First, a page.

news & Things

Tech Giants Must Reimburse The Scammed, Says MPs

07th Feb 2022

A lack of regulation has made social media a prime avenue for criminals to scam victims.


MPs have said social media is too easy a platform for criminals to defraud people, under existing regulations.


The government have been appealed to by British lawmakers to ensure tech giants are made more accountable and to reimburse people for money lost due to fraudulent advertising on their platforms.


The argument put forth is that current inadequate regulations are making it all too easy for criminals to defraud people on social media sites such as Facebook and Twitter.


It’s hoped by the lawmakers that by enforcing this regulation and making sure victims are reimbursed by tech firms like Meta and Google, then it will force their hand in a way and make them take the issue seriously, and work to eliminate fraud in their platforms.


“The government should look at some kind of arrangement that makes the polluter pay,”

“Online platforms are hosting this stuff, not really putting enough effort into weeding it out, and indeed financially benefiting because they’re getting the advertising revenues,”

Mel Stride, Chairman of the UK parliament’s Cross-Party Treasury Committee


The Treasury Committee released the finding of a report on economic crime this week, calling for more accountability from Big Tech.


Cybercrime is an epidemic of its own which needs to be curbed, having only increased throughout the Covid-19 pandemic, with UK citizens losing more than £2.3 billion to cyber scams between April 2020 and April 2021 – bear in mind that this is only the reported number. The true number of online fraud could be significantly higher.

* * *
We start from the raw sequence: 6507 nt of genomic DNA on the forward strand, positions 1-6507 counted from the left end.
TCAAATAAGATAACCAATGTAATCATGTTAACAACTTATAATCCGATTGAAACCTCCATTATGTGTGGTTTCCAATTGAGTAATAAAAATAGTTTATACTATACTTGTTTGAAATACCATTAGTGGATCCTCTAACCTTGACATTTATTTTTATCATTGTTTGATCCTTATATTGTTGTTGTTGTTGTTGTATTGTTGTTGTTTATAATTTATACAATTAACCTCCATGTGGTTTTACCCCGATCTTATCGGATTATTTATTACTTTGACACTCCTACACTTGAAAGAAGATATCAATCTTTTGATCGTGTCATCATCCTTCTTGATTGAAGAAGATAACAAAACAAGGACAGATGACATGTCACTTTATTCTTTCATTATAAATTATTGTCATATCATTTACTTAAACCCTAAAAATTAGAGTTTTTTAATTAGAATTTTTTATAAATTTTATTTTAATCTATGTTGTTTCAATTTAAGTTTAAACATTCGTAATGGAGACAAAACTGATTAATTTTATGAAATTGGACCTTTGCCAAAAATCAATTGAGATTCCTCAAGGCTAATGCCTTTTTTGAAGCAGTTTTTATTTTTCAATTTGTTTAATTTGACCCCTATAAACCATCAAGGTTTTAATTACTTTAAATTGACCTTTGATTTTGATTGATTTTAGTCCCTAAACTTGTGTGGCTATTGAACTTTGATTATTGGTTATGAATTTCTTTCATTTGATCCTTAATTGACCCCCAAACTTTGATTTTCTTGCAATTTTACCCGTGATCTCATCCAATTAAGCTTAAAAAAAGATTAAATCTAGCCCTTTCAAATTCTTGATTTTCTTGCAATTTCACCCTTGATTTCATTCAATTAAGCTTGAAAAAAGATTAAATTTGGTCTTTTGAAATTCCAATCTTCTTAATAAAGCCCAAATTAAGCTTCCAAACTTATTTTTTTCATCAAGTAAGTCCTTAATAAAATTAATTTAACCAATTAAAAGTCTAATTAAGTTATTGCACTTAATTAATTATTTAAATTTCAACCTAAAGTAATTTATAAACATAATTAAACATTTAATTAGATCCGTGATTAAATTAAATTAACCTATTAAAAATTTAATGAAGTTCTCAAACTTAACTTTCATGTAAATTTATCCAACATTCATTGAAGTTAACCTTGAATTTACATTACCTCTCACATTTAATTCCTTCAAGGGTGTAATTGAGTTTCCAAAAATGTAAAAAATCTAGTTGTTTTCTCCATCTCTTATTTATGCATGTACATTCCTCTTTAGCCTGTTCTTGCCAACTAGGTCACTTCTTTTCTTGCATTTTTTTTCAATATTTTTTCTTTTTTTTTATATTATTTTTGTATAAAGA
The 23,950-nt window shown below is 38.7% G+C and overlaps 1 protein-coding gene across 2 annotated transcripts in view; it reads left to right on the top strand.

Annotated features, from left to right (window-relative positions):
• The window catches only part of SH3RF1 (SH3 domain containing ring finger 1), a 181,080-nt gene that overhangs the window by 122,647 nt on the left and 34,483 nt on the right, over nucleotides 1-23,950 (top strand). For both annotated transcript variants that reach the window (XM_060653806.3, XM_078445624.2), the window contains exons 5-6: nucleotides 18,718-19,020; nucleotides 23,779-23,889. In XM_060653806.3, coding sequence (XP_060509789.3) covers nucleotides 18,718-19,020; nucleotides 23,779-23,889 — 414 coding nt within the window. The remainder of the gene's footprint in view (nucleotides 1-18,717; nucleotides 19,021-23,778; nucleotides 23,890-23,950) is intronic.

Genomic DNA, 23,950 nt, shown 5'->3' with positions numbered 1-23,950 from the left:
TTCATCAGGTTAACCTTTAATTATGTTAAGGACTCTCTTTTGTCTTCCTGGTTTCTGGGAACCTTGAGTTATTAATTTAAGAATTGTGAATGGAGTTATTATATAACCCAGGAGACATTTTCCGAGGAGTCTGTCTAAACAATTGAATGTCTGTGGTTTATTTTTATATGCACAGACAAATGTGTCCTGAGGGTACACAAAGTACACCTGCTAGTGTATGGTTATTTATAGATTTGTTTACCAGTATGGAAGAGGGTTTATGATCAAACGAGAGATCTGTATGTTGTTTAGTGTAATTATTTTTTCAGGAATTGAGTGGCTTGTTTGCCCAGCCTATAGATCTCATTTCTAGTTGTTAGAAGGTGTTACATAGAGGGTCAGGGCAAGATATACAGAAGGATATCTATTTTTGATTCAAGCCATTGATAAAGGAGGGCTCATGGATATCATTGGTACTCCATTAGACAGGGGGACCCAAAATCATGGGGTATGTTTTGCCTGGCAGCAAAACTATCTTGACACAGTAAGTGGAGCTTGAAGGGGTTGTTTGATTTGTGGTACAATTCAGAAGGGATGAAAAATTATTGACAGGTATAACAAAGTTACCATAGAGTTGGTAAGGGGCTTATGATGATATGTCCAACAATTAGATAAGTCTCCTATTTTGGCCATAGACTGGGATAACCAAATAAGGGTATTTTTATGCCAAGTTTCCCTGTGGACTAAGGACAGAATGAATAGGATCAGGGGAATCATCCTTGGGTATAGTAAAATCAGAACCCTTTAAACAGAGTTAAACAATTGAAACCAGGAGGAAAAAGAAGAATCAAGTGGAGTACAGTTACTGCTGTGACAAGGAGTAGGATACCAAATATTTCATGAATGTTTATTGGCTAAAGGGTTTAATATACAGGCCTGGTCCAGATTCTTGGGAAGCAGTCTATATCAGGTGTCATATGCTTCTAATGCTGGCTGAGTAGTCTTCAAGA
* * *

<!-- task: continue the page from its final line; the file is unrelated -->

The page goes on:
The financial crime watchdog monitor, Action Fraud, reported a staggering 36% increase in fraud last year, with 420,000 identified offences.


In May, the National Cyber Security Centre (NCSC) stated that a surge in coronavirus-themed cyber-crime since the beginning of the pandemic has led to the agency recording a hefty 15-fold increase in online fraud removal in 2020 when compared to 2019.

Communications regulator Ofcom agrees that scams and data hacking is the top concern for adults accessing the internet.


A form of online scam that internet users should be aware of is fraudulent advertising, which either features endorsements from celebrities, pushes items for sale on fake websites, or touts schemes that offer early access to pension pots or cryptocurrencies.


In an April study conducted by consumer group Which?, it was discovered that Facebook and Google were left lacking when it came to removing online scam adverts, despite numerous reports from fraud victims. Which? Found that the process of reporting was often complex or not straightforward, despite tech giants claiming to have improved their reporting functions.


A criminal case has been launched against Facebook by Australian billionaire Andrew Forrest, who claims the company has failed to remove scam adverts that’re using his image to promote scam investments.

British lawmakers are also pushing the government to pass legislation immediately requiring financial service providers to refund victims of “push payment scams”, which cost victims £479million last year.

This type of fraud is used by criminals to trick victims into sending money to them

The Treasury Committee’s report recommends that adequate resources are placed into law enforcement to address the scale of the issue. It highlighted that there is a “bewildering” amount of agencies tasks with combating economic crime and fraud and suggests a single body would be more effective.

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